Don’t just hear. Experience presence.

In the ancient method of listening to Scriptures known as ‘Lectio Divina’, we practice listening by hearing a simple passage read slowly repeatedly and softly. We encourage people to imagine their ears as being the giant ears an elephant wrapping around each word to find the deeper meaning. We are helping the Marthas of today to become the Marys. We are helping each other move from just hearing words—to experiencing the presence.

Every lectio reading becomes truly sacred in this way because we move from just hearing to experiencing the Presence. Like Gwen has coached me so well through the years, my lectio in our conversations moves me towards her—moves me to be present with her—moves me to experience her heart and not just hear her words.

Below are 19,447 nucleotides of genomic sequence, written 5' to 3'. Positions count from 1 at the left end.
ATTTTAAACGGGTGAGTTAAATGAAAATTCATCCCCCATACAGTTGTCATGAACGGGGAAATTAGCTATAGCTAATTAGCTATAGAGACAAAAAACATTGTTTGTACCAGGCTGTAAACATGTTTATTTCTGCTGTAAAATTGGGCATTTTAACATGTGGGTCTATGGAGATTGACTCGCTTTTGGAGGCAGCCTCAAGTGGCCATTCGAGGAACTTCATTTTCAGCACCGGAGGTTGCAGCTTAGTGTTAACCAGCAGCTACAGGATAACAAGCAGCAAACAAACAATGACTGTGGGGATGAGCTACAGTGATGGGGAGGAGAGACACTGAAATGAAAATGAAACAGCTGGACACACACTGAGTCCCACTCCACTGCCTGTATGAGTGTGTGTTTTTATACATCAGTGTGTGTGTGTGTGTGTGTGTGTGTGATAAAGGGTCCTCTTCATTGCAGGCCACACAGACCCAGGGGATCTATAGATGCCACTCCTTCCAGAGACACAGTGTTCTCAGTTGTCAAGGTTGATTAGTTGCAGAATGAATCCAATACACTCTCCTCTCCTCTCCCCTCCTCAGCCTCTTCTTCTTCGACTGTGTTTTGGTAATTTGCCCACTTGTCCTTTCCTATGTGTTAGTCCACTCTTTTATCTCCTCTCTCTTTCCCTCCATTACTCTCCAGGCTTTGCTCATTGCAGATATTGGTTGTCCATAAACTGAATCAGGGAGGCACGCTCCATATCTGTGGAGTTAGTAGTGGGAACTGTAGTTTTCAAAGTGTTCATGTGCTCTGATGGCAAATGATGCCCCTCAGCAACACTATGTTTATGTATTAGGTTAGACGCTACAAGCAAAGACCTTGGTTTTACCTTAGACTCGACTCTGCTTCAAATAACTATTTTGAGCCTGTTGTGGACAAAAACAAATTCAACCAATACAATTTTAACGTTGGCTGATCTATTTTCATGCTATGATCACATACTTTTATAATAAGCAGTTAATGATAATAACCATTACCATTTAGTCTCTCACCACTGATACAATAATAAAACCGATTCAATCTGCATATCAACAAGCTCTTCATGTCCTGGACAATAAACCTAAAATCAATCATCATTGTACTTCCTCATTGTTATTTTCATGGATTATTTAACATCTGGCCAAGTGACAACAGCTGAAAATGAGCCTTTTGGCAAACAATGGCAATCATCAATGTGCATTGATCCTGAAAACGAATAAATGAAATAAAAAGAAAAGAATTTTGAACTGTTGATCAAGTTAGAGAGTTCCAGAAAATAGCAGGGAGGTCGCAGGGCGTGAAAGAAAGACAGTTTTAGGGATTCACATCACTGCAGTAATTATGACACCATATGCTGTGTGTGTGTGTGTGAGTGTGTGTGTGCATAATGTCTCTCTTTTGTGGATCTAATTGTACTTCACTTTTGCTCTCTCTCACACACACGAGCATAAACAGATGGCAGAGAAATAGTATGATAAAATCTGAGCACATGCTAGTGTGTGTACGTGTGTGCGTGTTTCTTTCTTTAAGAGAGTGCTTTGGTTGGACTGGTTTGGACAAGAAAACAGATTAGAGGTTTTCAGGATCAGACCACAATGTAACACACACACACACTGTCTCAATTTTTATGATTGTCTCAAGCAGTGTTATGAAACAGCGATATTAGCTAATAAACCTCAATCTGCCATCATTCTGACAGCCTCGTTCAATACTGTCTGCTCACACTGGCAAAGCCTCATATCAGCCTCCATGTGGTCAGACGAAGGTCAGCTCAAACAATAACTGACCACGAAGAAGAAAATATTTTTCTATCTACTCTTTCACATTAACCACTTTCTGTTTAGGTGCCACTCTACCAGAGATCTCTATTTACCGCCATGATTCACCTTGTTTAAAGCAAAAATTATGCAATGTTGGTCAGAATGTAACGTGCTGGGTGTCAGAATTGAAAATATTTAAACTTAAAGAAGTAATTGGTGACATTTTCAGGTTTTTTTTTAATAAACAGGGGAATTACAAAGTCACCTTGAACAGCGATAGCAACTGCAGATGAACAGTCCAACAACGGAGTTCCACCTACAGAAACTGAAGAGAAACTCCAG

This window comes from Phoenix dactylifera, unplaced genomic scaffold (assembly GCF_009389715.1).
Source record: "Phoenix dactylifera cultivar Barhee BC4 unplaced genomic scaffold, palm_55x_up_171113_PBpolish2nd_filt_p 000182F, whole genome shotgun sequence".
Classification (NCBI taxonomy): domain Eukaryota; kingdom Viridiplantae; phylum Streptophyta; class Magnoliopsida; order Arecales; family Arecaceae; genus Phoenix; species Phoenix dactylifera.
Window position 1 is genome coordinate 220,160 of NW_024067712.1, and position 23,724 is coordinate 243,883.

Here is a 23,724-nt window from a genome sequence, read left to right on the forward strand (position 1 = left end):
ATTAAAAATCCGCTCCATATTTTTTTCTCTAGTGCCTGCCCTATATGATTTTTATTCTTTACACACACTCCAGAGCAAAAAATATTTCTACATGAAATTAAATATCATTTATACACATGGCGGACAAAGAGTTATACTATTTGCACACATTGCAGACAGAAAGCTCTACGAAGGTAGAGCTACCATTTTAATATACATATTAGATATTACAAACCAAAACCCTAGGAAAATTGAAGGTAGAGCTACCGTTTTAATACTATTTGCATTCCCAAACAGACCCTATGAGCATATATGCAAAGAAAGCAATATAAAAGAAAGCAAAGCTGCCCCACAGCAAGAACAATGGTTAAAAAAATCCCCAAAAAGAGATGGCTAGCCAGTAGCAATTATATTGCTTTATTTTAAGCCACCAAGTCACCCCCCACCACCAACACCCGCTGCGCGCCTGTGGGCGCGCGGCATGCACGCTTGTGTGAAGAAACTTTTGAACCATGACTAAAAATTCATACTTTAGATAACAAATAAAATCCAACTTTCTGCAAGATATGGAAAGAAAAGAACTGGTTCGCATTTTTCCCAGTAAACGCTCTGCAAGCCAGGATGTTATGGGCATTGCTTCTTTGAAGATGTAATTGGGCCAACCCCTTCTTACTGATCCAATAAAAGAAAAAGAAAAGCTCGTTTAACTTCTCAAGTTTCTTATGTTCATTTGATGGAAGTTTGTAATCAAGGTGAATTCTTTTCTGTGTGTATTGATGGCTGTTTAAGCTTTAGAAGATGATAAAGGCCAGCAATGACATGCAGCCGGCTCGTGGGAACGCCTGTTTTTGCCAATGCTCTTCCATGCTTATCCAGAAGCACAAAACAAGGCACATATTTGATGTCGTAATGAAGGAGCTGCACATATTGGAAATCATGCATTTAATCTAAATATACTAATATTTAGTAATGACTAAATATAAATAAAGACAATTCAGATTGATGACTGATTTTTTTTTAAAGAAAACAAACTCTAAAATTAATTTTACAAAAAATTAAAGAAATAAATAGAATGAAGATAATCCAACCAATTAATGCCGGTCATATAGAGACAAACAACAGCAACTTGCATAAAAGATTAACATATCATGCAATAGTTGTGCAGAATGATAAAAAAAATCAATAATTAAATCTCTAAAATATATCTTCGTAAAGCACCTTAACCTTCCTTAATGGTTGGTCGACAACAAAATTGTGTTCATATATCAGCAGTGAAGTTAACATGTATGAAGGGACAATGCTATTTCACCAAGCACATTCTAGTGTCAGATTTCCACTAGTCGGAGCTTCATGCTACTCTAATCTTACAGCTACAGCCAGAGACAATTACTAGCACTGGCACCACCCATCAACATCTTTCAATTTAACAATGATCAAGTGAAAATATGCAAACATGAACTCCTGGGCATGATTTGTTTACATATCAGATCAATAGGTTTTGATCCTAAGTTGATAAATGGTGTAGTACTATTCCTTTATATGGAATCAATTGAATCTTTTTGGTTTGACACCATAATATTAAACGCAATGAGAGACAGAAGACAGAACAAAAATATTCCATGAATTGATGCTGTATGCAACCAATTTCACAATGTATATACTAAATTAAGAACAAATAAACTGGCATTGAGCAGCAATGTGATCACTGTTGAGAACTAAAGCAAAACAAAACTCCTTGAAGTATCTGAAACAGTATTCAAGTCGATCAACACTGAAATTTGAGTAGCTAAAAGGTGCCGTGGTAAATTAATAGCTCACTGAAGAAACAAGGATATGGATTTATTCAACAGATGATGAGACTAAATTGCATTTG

How can you move from hearing the words to being in the true presence of your spouse, friend, team and into the very Presence of God today?

 

Stephen W. Smith and his wife Gwen are the Co-Founders of a Christian ministry called, Potter’s Inn.  

Steve and Gwen have been married since 1980 and spent 32 years ministering together to the hearts of people around the world. Steve has pastored churches in Kentucky, North Carolina and the Netherlands. 

Currently, Steve and Gwen lead retreats throughout the world for leaders in the marketplace as well as ministry. A focus for Steve and Gwen is their work with individuals and couples in “Soul Care Intensives”–a private retreat with leaders.

Steve and Gwen have four adult sons and two daughters through their son’s marriages. Soon to be three!